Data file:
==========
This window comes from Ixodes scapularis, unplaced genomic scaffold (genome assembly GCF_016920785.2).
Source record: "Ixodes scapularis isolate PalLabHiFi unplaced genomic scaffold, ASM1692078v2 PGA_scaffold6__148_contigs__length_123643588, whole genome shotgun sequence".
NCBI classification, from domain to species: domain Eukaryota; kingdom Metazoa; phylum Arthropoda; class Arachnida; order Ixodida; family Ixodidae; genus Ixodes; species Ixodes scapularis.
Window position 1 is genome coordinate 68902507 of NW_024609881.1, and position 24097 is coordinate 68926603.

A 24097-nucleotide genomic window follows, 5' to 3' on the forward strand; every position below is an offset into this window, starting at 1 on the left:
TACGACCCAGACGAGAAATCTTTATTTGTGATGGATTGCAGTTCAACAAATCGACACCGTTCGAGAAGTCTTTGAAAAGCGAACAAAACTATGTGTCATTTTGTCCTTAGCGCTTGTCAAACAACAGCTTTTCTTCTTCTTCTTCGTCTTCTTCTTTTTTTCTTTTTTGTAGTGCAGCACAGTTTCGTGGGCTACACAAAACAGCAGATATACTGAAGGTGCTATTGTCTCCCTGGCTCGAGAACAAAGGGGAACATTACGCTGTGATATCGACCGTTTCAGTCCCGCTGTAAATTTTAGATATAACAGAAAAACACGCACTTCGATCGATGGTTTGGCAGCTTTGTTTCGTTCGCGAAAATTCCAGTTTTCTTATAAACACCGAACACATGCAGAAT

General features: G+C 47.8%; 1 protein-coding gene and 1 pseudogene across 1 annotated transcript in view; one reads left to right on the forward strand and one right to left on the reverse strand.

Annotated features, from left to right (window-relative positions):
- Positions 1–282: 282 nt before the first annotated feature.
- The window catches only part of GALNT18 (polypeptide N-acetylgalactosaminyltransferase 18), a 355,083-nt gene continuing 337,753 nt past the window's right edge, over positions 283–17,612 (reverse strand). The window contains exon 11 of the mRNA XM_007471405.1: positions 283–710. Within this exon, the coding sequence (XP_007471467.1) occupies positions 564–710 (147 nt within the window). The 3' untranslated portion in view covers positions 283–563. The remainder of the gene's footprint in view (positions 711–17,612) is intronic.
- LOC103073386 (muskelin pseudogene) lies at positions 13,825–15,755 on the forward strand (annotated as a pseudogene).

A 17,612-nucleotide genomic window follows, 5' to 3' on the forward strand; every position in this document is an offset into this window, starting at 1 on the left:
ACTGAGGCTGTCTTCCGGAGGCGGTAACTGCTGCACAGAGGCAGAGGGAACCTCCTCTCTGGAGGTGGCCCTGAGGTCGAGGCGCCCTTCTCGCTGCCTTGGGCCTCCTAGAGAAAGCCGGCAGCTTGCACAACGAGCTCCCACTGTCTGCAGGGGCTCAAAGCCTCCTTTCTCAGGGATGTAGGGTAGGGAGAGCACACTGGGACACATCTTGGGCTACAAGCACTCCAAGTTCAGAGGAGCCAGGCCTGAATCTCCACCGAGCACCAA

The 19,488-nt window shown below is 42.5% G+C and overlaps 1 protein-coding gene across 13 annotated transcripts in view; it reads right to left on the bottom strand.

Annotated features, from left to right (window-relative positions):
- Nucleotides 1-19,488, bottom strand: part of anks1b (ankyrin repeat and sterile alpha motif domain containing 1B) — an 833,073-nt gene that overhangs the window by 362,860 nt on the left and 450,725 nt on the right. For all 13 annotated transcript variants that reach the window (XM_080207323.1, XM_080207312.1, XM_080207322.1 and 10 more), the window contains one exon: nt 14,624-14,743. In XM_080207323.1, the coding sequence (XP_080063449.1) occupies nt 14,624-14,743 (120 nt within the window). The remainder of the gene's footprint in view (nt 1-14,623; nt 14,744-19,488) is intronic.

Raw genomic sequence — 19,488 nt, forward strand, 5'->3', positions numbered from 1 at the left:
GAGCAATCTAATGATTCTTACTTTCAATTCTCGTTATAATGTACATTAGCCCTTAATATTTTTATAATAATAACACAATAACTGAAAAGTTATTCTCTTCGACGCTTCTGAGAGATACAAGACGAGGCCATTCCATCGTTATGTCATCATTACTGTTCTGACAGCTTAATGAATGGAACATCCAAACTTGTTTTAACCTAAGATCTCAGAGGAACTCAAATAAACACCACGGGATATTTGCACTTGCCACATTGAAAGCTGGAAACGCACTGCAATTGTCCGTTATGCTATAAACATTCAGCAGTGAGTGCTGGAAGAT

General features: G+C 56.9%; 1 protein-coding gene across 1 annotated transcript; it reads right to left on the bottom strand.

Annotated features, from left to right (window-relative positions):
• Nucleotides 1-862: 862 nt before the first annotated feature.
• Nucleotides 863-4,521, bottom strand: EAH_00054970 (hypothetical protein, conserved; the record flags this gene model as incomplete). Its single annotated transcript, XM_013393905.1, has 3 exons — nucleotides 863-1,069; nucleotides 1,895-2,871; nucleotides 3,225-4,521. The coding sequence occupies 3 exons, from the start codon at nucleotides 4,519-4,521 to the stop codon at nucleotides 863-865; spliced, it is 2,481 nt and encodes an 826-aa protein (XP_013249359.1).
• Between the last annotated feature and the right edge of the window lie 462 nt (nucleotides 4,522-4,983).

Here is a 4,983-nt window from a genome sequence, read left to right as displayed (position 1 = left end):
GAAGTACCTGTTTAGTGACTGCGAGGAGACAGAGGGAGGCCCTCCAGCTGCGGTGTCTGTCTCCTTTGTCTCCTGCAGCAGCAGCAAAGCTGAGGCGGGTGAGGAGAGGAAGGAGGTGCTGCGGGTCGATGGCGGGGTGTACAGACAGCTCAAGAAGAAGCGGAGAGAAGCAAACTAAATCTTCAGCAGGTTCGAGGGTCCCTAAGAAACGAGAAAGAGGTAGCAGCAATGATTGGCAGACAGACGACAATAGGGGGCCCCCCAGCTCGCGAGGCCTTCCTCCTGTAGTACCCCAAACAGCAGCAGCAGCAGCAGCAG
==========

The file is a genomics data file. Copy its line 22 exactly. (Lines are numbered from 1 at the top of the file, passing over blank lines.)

• Nucleotides 863-4,521, bottom strand: EAH_00054970 (hypothetical protein, conserved; the record flags this gene model as incomplete). Its single annotated transcript, XM_013393905.1, has 3 exons — nucleotides 863-1,069; nucleotides 1,895-2,871; nucleotides 3,225-4,521. The coding sequence occupies 3 exons, from the start codon at nucleotides 4,519-4,521 to the stop codon at nucleotides 863-865; spliced, it is 2,481 nt and encodes an 826-aa protein (XP_013249359.1).